TensorStore: Google's Open-Source C++ And Python Library for High-Performance, Scalable Array Storage
This open-source C++ and Python library is intended for reading and writing large multi-dimensional arrays.
Working with massive multi-dimensional data arrays is fairly common for machine learning engineers and data scientists, especially on large-scale projects. Because large amounts of data require time and storage, working with it efficiently is essential for a streamlined workflow.
In light of this, Google AI has released TensorStore, an open-source Python and C++ software library designed to store and manipulate n-dimensional data.
TensorStore, as mentioned briefly in the above section, is an open-source Python and C++ software library designed to store and manipulate n-dimensional data. This module supports a wide range of storage systems, including local and network filesystems, Google Cloud Storage, and so on. It provides a consistent API for reading and writing various array types. The library provides read/writeback caching, transactions, and a guarantee of atomicity, isolation, consistency, and durability (ACID). Optimistic concurrency ensures secure access to various programs and systems.
TensorStore application cases include PaLM and other advanced big language models. These neural networks, with their hundreds of billions of parameters, push the boundaries of computing infrastructure while demonstrating unexpected ability in producing and understanding plain language.
Accuracy in reading and writing the model parameters poses a challenge during the training process. Despite the fact that training is distributed across multiple workstations, parameters must be stored on a long-term storage system on a regular to avoid causing the training process to lag.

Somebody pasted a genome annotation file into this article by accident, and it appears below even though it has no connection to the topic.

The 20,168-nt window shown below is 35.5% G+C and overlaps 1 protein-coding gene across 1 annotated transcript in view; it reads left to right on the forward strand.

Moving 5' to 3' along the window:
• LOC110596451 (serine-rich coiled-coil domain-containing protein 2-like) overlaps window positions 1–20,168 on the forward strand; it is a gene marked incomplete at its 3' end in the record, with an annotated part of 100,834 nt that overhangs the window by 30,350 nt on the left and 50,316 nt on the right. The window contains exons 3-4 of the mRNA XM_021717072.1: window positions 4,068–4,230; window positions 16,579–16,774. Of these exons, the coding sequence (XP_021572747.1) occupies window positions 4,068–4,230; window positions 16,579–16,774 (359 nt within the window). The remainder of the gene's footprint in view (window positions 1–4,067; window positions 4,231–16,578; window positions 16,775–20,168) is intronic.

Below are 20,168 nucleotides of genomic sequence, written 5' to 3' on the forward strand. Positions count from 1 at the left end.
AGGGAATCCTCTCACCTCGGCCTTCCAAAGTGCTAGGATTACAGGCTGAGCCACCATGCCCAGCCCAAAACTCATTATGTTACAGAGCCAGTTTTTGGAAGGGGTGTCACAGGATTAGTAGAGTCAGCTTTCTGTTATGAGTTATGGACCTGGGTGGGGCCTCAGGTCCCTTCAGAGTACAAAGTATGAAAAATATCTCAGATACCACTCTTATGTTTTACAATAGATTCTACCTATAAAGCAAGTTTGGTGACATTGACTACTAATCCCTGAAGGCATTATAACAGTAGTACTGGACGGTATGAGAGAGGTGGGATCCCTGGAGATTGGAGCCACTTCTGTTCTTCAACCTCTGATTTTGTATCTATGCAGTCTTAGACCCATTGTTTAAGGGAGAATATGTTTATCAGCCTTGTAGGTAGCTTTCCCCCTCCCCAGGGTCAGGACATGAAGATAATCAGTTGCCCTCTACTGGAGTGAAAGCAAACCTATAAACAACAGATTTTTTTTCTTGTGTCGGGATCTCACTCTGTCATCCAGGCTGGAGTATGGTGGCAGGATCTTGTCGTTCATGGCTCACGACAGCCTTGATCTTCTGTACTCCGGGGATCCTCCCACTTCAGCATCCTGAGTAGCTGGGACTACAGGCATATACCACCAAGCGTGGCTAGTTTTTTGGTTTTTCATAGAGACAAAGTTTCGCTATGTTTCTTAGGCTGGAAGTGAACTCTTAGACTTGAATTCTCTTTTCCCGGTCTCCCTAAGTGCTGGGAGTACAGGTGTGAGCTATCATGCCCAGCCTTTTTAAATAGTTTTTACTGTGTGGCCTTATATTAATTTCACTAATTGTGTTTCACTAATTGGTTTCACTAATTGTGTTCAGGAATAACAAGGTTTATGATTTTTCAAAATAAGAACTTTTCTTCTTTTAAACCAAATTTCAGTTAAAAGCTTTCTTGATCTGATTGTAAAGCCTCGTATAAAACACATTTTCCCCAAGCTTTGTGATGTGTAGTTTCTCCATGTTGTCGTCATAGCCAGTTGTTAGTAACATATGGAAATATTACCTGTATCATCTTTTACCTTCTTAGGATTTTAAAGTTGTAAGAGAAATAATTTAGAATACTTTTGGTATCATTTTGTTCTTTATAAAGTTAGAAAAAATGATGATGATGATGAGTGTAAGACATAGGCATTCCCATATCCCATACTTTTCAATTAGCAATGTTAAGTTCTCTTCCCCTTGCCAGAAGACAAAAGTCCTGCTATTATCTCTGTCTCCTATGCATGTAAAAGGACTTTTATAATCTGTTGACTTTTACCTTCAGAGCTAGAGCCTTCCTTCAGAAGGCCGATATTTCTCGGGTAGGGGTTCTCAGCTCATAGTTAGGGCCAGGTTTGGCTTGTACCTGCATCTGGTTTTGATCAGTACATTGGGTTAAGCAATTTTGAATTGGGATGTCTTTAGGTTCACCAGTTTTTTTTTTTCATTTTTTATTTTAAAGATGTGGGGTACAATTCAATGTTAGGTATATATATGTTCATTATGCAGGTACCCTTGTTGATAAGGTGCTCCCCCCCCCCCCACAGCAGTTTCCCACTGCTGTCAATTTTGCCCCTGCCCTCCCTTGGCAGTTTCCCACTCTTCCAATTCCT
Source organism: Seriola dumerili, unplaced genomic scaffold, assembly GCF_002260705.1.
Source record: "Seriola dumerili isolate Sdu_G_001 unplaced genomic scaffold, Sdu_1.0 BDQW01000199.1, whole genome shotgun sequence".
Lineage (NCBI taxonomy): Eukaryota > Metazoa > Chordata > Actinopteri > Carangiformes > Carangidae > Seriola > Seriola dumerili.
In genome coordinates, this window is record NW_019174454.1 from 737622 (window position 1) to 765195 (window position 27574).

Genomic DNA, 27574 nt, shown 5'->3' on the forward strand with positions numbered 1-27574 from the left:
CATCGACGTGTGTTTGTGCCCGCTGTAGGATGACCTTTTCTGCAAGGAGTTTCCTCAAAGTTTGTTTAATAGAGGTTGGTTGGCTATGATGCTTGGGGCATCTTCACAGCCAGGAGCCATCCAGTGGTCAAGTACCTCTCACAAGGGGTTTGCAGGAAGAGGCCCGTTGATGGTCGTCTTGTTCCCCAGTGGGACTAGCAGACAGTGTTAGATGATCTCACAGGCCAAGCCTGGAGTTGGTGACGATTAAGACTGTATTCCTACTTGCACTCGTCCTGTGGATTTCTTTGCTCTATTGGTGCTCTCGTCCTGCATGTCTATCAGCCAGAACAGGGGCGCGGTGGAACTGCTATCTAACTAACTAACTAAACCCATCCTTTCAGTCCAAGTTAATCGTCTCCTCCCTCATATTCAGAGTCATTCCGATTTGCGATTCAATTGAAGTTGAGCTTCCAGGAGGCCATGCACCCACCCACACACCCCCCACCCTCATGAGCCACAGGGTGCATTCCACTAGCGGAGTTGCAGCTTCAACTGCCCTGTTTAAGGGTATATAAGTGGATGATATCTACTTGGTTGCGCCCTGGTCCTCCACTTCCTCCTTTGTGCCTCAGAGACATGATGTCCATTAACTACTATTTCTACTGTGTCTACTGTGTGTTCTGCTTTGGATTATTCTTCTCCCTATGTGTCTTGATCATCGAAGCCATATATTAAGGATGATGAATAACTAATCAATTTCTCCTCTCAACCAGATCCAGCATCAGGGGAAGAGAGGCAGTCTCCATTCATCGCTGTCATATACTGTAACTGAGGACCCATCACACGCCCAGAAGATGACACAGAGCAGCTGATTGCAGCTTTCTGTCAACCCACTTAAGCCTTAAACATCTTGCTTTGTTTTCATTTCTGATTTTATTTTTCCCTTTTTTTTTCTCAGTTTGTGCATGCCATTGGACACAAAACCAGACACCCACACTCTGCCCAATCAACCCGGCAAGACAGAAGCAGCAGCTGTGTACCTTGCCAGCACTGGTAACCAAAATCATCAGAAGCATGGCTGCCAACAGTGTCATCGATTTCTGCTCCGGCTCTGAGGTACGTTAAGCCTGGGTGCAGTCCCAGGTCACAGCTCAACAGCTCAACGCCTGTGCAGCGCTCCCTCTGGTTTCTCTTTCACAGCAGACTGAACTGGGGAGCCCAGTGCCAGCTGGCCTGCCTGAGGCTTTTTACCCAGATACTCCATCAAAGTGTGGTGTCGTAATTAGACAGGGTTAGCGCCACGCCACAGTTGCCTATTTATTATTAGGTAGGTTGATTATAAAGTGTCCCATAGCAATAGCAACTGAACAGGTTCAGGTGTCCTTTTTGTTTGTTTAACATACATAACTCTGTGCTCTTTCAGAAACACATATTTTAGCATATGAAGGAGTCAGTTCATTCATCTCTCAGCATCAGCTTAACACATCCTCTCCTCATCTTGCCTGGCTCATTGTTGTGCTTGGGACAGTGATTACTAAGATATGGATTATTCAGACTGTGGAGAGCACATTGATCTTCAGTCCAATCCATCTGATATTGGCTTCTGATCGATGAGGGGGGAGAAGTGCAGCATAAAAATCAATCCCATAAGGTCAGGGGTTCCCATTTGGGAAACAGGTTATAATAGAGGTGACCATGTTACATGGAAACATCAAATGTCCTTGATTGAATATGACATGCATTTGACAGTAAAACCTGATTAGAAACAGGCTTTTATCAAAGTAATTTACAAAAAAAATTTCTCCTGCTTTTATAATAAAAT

TensorStore has already been used to address these challenges. This framework, which has been integrated with frameworks like T5X and Pathways, has been used to link large-scale (multipod) models trained in JAX to checkpoints.
One application for TensorStore that Google researchers suggested is brain mapping, which involves creating a detailed schematic of the function of various areas of the brain. To handle petabyte-size datasets, such a use case necessitates large storage and processing capabilities.
The h01 dataset, one of the largest datasets for data on human brain tissue, was handled by Google's team using TensorStore. h01 contains approximately 1.4 petabytes of imaging data that users can manipulate with TensorStore.
The newly released AI tool can also support indexing features such as alignment and virtual views through down sampling and data type conversion.
- GitHub: https://github.com/google/tensorstore
- Google Blog: https://ai.googleblog.com/2022/09/tensorstore-for-high-performance.html
- Tutorial: https://google.github.io/tensorstore/python/tutorial.html
- API documentation: https://google.github.io/tensorstore/python/api/index.html
- Installation: https://google.github.io/tensorstore/installation.html
That's all, folks! I hope you learned about TensorStore.
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Until next time, happy coding and learning! Cheers!
About the author
Paula Isabel Signo is a technical writer at OSSPH and a web developer at Point One. In her free time, Paula contributes to various open-source projects, volunteers in the community, and shares her knowledge by writing articles and tutorials. Connect with Paula here to learn more about her work and interests.